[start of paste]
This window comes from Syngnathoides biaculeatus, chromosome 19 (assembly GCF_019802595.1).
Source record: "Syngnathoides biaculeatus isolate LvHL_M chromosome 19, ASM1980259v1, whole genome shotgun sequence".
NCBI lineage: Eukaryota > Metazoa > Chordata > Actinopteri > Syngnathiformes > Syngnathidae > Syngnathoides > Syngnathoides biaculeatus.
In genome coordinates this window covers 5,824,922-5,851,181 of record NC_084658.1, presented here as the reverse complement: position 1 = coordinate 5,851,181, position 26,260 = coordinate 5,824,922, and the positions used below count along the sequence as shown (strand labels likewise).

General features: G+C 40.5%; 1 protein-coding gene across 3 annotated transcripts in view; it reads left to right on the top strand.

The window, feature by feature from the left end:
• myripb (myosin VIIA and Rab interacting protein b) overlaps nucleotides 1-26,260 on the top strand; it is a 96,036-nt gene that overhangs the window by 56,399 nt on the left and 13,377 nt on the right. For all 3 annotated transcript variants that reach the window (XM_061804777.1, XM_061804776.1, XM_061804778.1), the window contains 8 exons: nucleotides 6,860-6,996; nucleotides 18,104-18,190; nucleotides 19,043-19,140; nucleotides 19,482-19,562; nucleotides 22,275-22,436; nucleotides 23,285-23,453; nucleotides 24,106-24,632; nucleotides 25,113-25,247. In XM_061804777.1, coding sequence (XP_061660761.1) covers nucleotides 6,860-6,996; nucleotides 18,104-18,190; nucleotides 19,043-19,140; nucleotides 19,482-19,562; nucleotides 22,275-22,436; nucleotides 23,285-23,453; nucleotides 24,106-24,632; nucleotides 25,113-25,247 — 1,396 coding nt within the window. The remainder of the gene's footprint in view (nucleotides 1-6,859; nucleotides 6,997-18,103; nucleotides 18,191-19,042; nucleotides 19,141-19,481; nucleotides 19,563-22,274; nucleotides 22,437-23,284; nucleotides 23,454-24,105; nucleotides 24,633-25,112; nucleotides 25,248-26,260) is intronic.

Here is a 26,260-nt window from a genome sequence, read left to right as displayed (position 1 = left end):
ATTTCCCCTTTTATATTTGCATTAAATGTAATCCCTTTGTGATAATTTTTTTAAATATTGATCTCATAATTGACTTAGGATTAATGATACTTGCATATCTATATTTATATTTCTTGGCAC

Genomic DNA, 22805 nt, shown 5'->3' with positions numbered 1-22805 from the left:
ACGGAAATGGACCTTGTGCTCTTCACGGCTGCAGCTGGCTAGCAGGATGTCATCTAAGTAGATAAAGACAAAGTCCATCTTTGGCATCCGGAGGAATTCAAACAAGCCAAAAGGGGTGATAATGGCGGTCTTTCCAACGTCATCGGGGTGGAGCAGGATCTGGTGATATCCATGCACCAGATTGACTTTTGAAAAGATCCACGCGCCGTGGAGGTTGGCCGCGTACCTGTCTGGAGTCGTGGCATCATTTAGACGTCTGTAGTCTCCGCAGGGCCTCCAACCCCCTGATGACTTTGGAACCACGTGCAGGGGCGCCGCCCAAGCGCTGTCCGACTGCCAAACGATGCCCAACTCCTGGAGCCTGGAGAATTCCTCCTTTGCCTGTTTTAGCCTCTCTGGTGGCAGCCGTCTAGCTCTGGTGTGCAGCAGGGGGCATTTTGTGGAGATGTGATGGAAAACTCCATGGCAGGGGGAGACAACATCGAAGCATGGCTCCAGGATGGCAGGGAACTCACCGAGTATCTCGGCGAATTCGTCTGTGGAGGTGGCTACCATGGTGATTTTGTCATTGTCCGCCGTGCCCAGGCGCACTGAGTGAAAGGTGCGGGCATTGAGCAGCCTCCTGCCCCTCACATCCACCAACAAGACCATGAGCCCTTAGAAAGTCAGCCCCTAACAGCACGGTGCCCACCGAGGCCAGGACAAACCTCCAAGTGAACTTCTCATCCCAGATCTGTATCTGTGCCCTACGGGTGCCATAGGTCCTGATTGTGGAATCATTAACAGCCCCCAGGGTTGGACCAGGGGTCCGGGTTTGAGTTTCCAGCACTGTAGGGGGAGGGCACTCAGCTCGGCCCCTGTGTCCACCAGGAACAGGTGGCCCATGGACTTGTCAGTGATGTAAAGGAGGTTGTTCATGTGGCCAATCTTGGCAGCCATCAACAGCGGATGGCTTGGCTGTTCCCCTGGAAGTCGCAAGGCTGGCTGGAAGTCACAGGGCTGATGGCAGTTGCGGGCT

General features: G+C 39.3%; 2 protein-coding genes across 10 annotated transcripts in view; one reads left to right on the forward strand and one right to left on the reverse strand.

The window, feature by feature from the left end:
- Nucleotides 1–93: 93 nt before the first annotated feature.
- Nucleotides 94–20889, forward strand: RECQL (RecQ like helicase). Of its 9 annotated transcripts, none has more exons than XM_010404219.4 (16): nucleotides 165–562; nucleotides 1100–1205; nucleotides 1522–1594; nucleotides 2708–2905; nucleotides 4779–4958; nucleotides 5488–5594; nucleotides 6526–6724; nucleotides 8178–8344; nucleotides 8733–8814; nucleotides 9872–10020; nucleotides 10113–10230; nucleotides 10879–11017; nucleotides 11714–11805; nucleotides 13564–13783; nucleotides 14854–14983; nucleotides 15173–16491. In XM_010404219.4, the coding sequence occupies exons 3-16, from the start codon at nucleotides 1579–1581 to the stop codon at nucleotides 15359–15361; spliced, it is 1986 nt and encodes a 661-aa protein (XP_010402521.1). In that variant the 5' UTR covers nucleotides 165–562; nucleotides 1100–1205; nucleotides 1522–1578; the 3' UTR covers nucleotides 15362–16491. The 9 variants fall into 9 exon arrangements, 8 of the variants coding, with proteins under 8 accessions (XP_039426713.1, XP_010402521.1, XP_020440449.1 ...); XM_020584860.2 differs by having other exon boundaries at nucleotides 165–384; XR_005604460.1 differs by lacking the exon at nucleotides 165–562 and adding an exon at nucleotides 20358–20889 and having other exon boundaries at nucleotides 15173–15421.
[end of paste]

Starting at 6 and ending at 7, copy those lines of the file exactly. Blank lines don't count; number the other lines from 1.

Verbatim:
The window, feature by feature from the left end:
• myripb (myosin VIIA and Rab interacting protein b) overlaps nucleotides 1-26,260 on the top strand; it is a 96,036-nt gene that overhangs the window by 56,399 nt on the left and 13,377 nt on the right. For all 3 annotated transcript variants that reach the window (XM_061804777.1, XM_061804776.1, XM_061804778.1), the window contains 8 exons: nucleotides 6,860-6,996; nucleotides 18,104-18,190; nucleotides 19,043-19,140; nucleotides 19,482-19,562; nucleotides 22,275-22,436; nucleotides 23,285-23,453; nucleotides 24,106-24,632; nucleotides 25,113-25,247. In XM_061804777.1, coding sequence (XP_061660761.1) covers nucleotides 6,860-6,996; nucleotides 18,104-18,190; nucleotides 19,043-19,140; nucleotides 19,482-19,562; nucleotides 22,275-22,436; nucleotides 23,285-23,453; nucleotides 24,106-24,632; nucleotides 25,113-25,247 — 1,396 coding nt within the window. The remainder of the gene's footprint in view (nucleotides 1-6,859; nucleotides 6,997-18,103; nucleotides 18,191-19,042; nucleotides 19,141-19,481; nucleotides 19,563-22,274; nucleotides 22,437-23,284; nucleotides 23,454-24,105; nucleotides 24,633-25,112; nucleotides 25,248-26,260) is intronic.